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(Pocket-lint) - In less capable hands, Portal 2 could have been a disaster. As part of Valve’s mighty Orange Box, the original felt like the sort of brilliant support act you sometimes find on a stadium tour, threatening to blow the main band - Half Life 2: Episode 2 - off the stage. It didn’t matter that it was short or less graphically impressive, because for its brief running time it was smart, tight, inventive and engaging. Through dint of its own imagination, it couldn’t help but capture yours.

Who can forget the increasingly mad ramblings of your AI nemesis, GladOS, the weird scribbled messages on the wall, the superb, understated finale? The problem for Portal 2 is the same problem that any support act faces when it starts touring the arenas alone. Can it hold an audience for a longer haul? Fill the larger spaces? Justify all that expectation? Or will it end up stretching a few good ideas over too many hours, and end up a saggy, overblown mess?

Luckily, Portal 2 comes out ready for the big-time. Valve has cleverly expanded on the original without diluting what made it work, and transformed a quirky, left-field game into a blockbuster without losing its heart along the way. If you loved Portal you’ll love Portal 2. If you never played Portal, you’ll still love Portal 2. In fact, provided you have eyes, a brain and opposable thumbs, it’s safe to say that you’ll love Portal 2.

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At first, it's all much the same, but with a few cool twists. After a hectic opening sequence with a new guide, the Stephen Merchant voiced robot, Wheatley, you’re back in the test chambers of Aperture Science, learning how to use portals and getting to grips with switches, companion cubes and laser beams. As you might remember, your Portal gun can create two portals, one blue, one orange, which instantly transmit any light or matter coming through them - including your heroine, Chell. Objects coming through the portal also retain their momentum, meaning that you can use speed picked up by, say, falling, to hurl yourself across vast horizontal gaps. Portals can only be placed on certain surfaces, and gates are sometimes used to prevent you connecting two areas.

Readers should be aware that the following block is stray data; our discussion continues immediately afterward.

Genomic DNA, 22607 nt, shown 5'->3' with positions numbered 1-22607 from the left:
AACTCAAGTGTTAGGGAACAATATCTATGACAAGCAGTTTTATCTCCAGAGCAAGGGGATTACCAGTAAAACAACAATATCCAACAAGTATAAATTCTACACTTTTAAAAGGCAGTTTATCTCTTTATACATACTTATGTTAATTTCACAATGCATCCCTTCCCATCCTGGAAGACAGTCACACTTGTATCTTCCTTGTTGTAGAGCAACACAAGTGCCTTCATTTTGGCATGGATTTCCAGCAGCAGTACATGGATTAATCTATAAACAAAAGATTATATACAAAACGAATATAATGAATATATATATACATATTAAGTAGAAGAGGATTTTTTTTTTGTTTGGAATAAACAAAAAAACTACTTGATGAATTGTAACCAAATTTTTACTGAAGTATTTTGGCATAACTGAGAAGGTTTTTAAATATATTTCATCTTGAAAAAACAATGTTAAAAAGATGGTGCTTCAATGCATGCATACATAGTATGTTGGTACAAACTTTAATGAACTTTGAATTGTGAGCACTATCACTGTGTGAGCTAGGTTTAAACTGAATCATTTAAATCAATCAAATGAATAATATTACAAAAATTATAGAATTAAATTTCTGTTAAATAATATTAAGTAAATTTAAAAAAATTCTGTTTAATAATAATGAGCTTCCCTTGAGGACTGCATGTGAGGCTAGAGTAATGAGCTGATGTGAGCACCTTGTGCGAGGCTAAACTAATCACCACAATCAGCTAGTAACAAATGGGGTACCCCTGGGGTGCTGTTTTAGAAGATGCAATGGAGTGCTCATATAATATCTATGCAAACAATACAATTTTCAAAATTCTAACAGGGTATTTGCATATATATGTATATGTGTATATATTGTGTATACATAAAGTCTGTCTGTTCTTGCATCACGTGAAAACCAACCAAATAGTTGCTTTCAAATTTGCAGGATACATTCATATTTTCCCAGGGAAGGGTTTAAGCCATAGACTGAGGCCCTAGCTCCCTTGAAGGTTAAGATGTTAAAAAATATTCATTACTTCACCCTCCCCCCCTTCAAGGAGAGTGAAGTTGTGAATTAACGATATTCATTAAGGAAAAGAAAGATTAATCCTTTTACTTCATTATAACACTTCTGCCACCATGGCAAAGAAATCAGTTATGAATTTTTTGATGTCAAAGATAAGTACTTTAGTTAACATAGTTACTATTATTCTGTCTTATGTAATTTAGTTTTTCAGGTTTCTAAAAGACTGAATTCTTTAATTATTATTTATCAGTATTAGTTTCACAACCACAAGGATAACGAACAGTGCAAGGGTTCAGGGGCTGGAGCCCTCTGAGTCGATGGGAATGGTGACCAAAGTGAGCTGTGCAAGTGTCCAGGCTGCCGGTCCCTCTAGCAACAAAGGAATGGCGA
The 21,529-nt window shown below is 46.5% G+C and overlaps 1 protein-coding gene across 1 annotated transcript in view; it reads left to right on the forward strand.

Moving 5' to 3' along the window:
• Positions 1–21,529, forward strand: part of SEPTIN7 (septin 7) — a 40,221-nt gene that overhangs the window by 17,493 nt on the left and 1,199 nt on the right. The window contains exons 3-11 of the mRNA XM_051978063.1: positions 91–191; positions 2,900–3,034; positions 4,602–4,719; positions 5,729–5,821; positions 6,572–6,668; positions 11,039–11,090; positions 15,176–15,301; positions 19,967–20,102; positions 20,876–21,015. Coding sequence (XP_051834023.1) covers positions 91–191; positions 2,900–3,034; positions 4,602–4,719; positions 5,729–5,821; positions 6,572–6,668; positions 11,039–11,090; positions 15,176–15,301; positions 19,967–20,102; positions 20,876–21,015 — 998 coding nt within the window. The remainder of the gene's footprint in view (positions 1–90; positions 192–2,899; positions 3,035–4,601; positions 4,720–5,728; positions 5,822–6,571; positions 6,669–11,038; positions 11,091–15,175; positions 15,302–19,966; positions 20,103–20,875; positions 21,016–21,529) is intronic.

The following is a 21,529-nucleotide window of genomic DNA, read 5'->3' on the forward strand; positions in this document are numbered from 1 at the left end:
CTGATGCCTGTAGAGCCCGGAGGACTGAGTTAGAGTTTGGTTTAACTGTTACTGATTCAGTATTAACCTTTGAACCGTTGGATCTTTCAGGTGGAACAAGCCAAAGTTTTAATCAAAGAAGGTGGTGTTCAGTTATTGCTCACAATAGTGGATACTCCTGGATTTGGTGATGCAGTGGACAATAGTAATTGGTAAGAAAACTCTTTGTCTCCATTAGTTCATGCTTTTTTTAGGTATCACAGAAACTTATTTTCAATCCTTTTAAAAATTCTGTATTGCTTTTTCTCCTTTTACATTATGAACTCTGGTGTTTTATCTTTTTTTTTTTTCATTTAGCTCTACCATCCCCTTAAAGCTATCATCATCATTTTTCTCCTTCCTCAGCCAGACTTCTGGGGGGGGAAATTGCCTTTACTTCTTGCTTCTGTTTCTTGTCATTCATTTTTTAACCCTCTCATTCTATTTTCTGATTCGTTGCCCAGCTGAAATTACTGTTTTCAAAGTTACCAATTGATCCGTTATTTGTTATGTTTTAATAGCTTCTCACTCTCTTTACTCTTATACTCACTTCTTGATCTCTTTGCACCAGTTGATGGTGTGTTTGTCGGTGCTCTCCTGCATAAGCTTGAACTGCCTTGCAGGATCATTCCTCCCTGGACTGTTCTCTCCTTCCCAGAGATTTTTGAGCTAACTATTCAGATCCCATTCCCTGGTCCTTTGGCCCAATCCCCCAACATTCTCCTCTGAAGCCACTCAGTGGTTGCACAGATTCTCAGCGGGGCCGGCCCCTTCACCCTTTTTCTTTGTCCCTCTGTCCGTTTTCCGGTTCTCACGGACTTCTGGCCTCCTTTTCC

It sounds complex and it is complex, but it’s also surprisingly easy to pick-up, and the feeling when a concept clicks or a solution to a puzzle suddenly falls into place is one of Portal 2’s biggest pleasures. It’s not long, either, before new ideas start trickling in. Spring-pads (dubbed Aerial Faith Plates), bridges made of light and new laser-bending cubes are quickly thrown into the mix, along with old favourites like the robotic turrets (which come complete with a range of cheerful greetings before the bullets start flying your way).